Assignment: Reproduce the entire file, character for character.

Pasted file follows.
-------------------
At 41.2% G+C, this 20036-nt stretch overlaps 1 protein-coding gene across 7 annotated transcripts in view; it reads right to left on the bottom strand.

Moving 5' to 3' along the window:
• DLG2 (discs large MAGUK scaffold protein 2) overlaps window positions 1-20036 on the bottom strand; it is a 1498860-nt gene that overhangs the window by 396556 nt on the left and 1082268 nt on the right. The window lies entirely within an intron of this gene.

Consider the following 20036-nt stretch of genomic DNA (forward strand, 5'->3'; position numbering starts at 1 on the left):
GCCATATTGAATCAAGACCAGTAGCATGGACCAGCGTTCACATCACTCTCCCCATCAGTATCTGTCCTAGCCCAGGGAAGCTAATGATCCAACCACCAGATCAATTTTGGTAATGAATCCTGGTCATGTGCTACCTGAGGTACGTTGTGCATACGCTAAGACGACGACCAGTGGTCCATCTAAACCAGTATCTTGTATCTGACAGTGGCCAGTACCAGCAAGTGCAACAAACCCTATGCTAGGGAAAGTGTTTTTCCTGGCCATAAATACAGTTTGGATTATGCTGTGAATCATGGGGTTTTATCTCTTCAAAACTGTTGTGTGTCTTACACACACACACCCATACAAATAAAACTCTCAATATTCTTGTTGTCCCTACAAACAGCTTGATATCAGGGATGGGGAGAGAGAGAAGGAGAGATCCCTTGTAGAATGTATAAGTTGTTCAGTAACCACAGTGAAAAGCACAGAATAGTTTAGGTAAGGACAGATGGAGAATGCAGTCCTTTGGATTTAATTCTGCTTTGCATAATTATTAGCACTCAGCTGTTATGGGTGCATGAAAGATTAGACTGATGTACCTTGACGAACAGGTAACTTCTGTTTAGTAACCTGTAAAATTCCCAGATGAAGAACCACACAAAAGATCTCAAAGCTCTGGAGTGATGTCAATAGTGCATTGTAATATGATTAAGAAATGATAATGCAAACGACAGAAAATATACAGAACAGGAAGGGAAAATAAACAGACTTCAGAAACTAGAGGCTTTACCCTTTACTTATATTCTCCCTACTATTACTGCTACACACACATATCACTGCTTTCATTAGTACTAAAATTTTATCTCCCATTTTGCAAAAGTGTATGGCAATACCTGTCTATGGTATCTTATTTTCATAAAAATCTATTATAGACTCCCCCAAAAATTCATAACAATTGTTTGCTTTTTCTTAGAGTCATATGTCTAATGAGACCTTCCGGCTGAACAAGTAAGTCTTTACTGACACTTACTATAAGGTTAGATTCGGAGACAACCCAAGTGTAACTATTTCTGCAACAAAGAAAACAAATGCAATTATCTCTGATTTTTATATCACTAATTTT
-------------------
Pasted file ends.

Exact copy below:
At 41.2% G+C, this 20036-nt stretch overlaps 1 protein-coding gene across 7 annotated transcripts in view; it reads right to left on the bottom strand.

Moving 5' to 3' along the window:
• DLG2 (discs large MAGUK scaffold protein 2) overlaps window positions 1-20036 on the bottom strand; it is a 1498860-nt gene that overhangs the window by 396556 nt on the left and 1082268 nt on the right. The window lies entirely within an intron of this gene.

Consider the following 20036-nt stretch of genomic DNA (forward strand, 5'->3'; position numbering starts at 1 on the left):
GCCATATTGAATCAAGACCAGTAGCATGGACCAGCGTTCACATCACTCTCCCCATCAGTATCTGTCCTAGCCCAGGGAAGCTAATGATCCAACCACCAGATCAATTTTGGTAATGAATCCTGGTCATGTGCTACCTGAGGTACGTTGTGCATACGCTAAGACGACGACCAGTGGTCCATCTAAACCAGTATCTTGTATCTGACAGTGGCCAGTACCAGCAAGTGCAACAAACCCTATGCTAGGGAAAGTGTTTTTCCTGGCCATAAATACAGTTTGGATTATGCTGTGAATCATGGGGTTTTATCTCTTCAAAACTGTTGTGTGTCTTACACACACACACCCATACAAATAAAACTCTCAATATTCTTGTTGTCCCTACAAACAGCTTGATATCAGGGATGGGGAGAGAGAGAAGGAGAGATCCCTTGTAGAATGTATAAGTTGTTCAGTAACCACAGTGAAAAGCACAGAATAGTTTAGGTAAGGACAGATGGAGAATGCAGTCCTTTGGATTTAATTCTGCTTTGCATAATTATTAGCACTCAGCTGTTATGGGTGCATGAAAGATTAGACTGATGTACCTTGACGAACAGGTAACTTCTGTTTAGTAACCTGTAAAATTCCCAGATGAAGAACCACACAAAAGATCTCAAAGCTCTGGAGTGATGTCAATAGTGCATTGTAATATGATTAAGAAATGATAATGCAAACGACAGAAAATATACAGAACAGGAAGGGAAAATAAACAGACTTCAGAAACTAGAGGCTTTACCCTTTACTTATATTCTCCCTACTATTACTGCTACACACACATATCACTGCTTTCATTAGTACTAAAATTTTATCTCCCATTTTGCAAAAGTGTATGGCAATACCTGTCTATGGTATCTTATTTTCATAAAAATCTATTATAGACTCCCCCAAAAATTCATAACAATTGTTTGCTTTTTCTTAGAGTCATATGTCTAATGAGACCTTCCGGCTGAACAAGTAAGTCTTTACTGACACTTACTATAAGGTTAGATTCGGAGACAACCCAAGTGTAACTATTTCTGCAACAAAGAAAACAAATGCAATTATCTCTGATTTTTATATCACTAATTTT